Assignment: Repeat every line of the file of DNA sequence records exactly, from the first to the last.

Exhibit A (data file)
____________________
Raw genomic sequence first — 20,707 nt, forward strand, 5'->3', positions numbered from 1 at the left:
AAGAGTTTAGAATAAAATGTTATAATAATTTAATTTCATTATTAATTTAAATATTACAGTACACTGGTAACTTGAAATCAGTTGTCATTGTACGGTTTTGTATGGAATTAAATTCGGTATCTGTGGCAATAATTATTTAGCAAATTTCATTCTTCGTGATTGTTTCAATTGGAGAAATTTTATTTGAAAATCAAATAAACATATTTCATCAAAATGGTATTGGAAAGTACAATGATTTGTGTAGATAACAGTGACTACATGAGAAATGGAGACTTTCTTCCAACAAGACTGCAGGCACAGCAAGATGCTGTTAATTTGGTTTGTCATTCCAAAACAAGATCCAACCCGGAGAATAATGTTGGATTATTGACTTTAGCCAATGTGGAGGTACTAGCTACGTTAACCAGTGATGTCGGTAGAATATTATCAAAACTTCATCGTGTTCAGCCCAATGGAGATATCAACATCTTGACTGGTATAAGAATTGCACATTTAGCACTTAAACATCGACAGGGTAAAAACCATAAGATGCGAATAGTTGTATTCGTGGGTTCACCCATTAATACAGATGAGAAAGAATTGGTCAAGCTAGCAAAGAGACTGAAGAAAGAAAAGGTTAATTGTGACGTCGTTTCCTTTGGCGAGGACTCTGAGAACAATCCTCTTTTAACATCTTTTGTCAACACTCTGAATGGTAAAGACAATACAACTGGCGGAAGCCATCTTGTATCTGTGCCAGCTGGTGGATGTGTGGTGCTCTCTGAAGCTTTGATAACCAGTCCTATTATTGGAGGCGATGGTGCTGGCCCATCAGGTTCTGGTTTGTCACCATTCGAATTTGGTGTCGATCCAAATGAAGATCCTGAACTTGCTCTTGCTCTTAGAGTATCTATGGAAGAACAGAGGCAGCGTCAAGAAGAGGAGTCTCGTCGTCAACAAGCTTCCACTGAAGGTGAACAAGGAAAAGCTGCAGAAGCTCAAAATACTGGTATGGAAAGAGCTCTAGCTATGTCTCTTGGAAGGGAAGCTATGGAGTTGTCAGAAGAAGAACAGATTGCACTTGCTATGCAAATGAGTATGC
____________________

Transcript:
Raw genomic sequence first — 20,707 nt, forward strand, 5'->3', positions numbered from 1 at the left:
AAGAGTTTAGAATAAAATGTTATAATAATTTAATTTCATTATTAATTTAAATATTACAGTACACTGGTAACTTGAAATCAGTTGTCATTGTACGGTTTTGTATGGAATTAAATTCGGTATCTGTGGCAATAATTATTTAGCAAATTTCATTCTTCGTGATTGTTTCAATTGGAGAAATTTTATTTGAAAATCAAATAAACATATTTCATCAAAATGGTATTGGAAAGTACAATGATTTGTGTAGATAACAGTGACTACATGAGAAATGGAGACTTTCTTCCAACAAGACTGCAGGCACAGCAAGATGCTGTTAATTTGGTTTGTCATTCCAAAACAAGATCCAACCCGGAGAATAATGTTGGATTATTGACTTTAGCCAATGTGGAGGTACTAGCTACGTTAACCAGTGATGTCGGTAGAATATTATCAAAACTTCATCGTGTTCAGCCCAATGGAGATATCAACATCTTGACTGGTATAAGAATTGCACATTTAGCACTTAAACATCGACAGGGTAAAAACCATAAGATGCGAATAGTTGTATTCGTGGGTTCACCCATTAATACAGATGAGAAAGAATTGGTCAAGCTAGCAAAGAGACTGAAGAAAGAAAAGGTTAATTGTGACGTCGTTTCCTTTGGCGAGGACTCTGAGAACAATCCTCTTTTAACATCTTTTGTCAACACTCTGAATGGTAAAGACAATACAACTGGCGGAAGCCATCTTGTATCTGTGCCAGCTGGTGGATGTGTGGTGCTCTCTGAAGCTTTGATAACCAGTCCTATTATTGGAGGCGATGGTGCTGGCCCATCAGGTTCTGGTTTGTCACCATTCGAATTTGGTGTCGATCCAAATGAAGATCCTGAACTTGCTCTTGCTCTTAGAGTATCTATGGAAGAACAGAGGCAGCGTCAAGAAGAGGAGTCTCGTCGTCAACAAGCTTCCACTGAAGGTGAACAAGGAAAAGCTGCAGAAGCTCAAAATACTGGTATGGAAAGAGCTCTAGCTATGTCTCTTGGAAGGGAAGCTATGGAGTTGTCAGAAGAAGAACAGATTGCACTTGCTATGCAAATGAGTATGC